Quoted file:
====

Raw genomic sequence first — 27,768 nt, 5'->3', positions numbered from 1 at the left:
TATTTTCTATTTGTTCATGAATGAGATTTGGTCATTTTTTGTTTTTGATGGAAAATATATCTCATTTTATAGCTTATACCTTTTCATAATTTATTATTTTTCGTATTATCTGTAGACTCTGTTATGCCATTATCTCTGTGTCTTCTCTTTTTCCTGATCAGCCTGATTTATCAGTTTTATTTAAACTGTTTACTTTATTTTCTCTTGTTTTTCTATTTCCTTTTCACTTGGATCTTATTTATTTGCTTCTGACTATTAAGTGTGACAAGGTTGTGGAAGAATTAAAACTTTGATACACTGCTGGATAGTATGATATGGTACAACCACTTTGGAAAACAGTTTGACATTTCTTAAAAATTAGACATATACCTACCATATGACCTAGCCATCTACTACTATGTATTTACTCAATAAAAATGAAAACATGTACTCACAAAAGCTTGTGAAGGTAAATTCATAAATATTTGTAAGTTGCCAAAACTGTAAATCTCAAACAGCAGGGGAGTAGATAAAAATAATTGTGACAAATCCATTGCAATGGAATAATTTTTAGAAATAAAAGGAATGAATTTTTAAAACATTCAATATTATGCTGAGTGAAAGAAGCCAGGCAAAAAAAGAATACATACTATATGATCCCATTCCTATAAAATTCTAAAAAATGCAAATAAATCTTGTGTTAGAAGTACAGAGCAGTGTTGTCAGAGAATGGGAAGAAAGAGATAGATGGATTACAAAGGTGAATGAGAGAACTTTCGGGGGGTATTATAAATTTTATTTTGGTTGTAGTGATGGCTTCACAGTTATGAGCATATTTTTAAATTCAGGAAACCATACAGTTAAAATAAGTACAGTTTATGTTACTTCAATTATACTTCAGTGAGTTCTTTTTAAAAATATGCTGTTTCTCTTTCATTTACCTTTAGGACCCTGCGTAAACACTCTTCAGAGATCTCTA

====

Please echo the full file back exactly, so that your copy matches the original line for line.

Raw genomic sequence first — 27,768 nt, 5'->3', positions numbered from 1 at the left:
TATTTTCTATTTGTTCATGAATGAGATTTGGTCATTTTTTGTTTTTGATGGAAAATATATCTCATTTTATAGCTTATACCTTTTCATAATTTATTATTTTTCGTATTATCTGTAGACTCTGTTATGCCATTATCTCTGTGTCTTCTCTTTTTCCTGATCAGCCTGATTTATCAGTTTTATTTAAACTGTTTACTTTATTTTCTCTTGTTTTTCTATTTCCTTTTCACTTGGATCTTATTTATTTGCTTCTGACTATTAAGTGTGACAAGGTTGTGGAAGAATTAAAACTTTGATACACTGCTGGATAGTATGATATGGTACAACCACTTTGGAAAACAGTTTGACATTTCTTAAAAATTAGACATATACCTACCATATGACCTAGCCATCTACTACTATGTATTTACTCAATAAAAATGAAAACATGTACTCACAAAAGCTTGTGAAGGTAAATTCATAAATATTTGTAAGTTGCCAAAACTGTAAATCTCAAACAGCAGGGGAGTAGATAAAAATAATTGTGACAAATCCATTGCAATGGAATAATTTTTAGAAATAAAAGGAATGAATTTTTAAAACATTCAATATTATGCTGAGTGAAAGAAGCCAGGCAAAAAAAGAATACATACTATATGATCCCATTCCTATAAAATTCTAAAAAATGCAAATAAATCTTGTGTTAGAAGTACAGAGCAGTGTTGTCAGAGAATGGGAAGAAAGAGATAGATGGATTACAAAGGTGAATGAGAGAACTTTCGGGGGGTATTATAAATTTTATTTTGGTTGTAGTGATGGCTTCACAGTTATGAGCATATTTTTAAATTCAGGAAACCATACAGTTAAAATAAGTACAGTTTATGTTACTTCAATTATACTTCAGTGAGTTCTTTTTAAAAATATGCTGTTTCTCTTTCATTTACCTTTAGGACCCTGCGTAAACACTCTTCAGAGATCTCTA